1. Someone who lives in society and accepts the way things are. A reformer who is intensely zealous and won't compromise is a romantic; someone who will compromise is realistic. There is, however, too much compromising. In Rebecca Frank Crawley is the realist, the compromiser; the nameless narrator is perhaps too much of a compromiser. We see other characters who only judge reality by surface prudential things. Wholly inadequate as a way of understanding what is happening around us: Max's sister, his brother-in-law. Then there is the magistrate at the close of the book: he sees deeply and clearly, but falls silent as it is no use to talk of some things.

4. Gothic is pessmistic form.

C. These two words as we nowadays use them go back no further than the 18th century. The first time one finds the word romantic used in our modern sense occurs in the late 18th century. Also it is used of landscape; someone who loves landscape is romantic; there is such a thing as a romantic and picturesque landscape. Capable of being put into a lovely picture. Lovely can be melancholy and sad, about loss and fear. Characters in Shakespeare don't call one another realists or romantics; the use of the word as we understand it did not arise until well over a century later.


A. Realism particularly important in gothic genre which moves into SUPERNATURAL: it is most successful when the mood of the book hesitates between the two. It then evokes the UNCANNY.

B. There are several subgenres of gothic: ghost stories, vampire, tales of terror and tales of horror (terror and horror are different emotions).

c. What unites them all in the gothic is the use of the supernatural. Ask them what they understand by that? Supernatural is what is not natural, what goes against our daylight common experience and is testable. Rooted in our dreams and desires and in primitive pre-educated selves. Unscientific world. Often gothic genre has a scientist or doctor at its center who is either the successful hero or learns a hard lesson; in both cases his worldview is shown to be inadequate.

1. UNCANNY very hard so let me just define it for you. When one says we find in the gothic, the return of the repressed, we are saying that the novels image irrational dreams that in our daylight mind we dismiss as fearful, wrong, amoral, silly, but which trouble our minds and create desires. Much of the imagery in Radcliffe's novel represents this return of what she has repressed. But she sheers away in fright. She gives us a happy ending; she explains it all away, or almost all of it. So she lacks the true uncanny. We do find it in ghost stories.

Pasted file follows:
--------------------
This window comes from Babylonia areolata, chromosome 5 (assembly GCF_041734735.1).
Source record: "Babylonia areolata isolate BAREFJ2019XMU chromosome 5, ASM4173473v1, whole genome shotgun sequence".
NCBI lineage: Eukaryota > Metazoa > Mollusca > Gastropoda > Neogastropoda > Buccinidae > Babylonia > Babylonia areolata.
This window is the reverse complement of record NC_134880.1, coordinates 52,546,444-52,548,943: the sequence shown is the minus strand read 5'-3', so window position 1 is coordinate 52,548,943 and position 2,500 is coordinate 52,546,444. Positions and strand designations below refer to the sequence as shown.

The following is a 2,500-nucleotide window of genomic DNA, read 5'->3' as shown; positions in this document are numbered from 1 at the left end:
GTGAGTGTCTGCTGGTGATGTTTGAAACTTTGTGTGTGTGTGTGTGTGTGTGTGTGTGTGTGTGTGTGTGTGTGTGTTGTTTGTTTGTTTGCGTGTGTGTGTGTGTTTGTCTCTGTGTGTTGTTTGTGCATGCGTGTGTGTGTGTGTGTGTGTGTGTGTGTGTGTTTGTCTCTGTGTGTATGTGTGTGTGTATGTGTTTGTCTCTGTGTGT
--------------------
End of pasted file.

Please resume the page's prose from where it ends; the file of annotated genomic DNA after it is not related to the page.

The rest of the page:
2. The uncanny is that event that arouses dread and creeping horrors. Corpses arouse dread; mutilation of corpses and living bodies creeping horror. But it's not just what is loathsome (which is associated with horror -- can vampire tales), but what is unnerving (and associated with ghost stories).

a. The uncanny is that class of fear which leads us back to some experience we knew or feel we knew as children or long ago: something we used to believe in, but now know better. It is often a psychological sensitivity: you feel something strange in the atmosphere, something you cannot explain; a psychological projection of fear about things we cannot control and are outside normal experience. You look under your bed and something is there.

b. In ghost stories the dead person whom you loved and wronged is there in the room with you.

c. We are made nervous when the same situation seems mysteriously to recur because we can't explain it; we are made nervous by things we can't explain. Alcoa Presents had such stories when I was young; I understand X Files does it today.

3. Somehow the world seems less comfortable, an un-home-y place. Prophecies which come true. People who seem to have some inexplicable power.

3. Very dangerous to evoke this in people as this fear of the uncertain and desire somehow to scotch it leads to belief in witches and hunting down and killing of people called witches.

D. Churches are in the odd position of encouraging belief in the supernatural, something outside the natural order but wanting to control exactly what we will believe.

1. After all if you admit there is a God why must you limit his power. He could make witches, why not?

2. Most churches have dogmas because the people who run religious estagblishments want to control the behavior of the people inside their religion so as to keep everyone safe from just this sort of dread, paranoia, and fear.

a. When church strong and doctrine accepted all is well. What happens when central dogma of church suddenly seems absurd. Not everyone becomes a rationalist.

b. Earliest ghost stories emerge just when religious belief is breaking up. People not entertained when they really believe in ghosts. Material is then lethal and can lead to witch hunts.

c. In 19th century spiritualists and mediums were very popular; astrology came back after it had been stamped out since the Renaissance.

E. This irrational group of emotions in people will come out in other ways: it is often connected to fear of death, to some terrible loss, and an intense desire to see meaningful patterns in experience.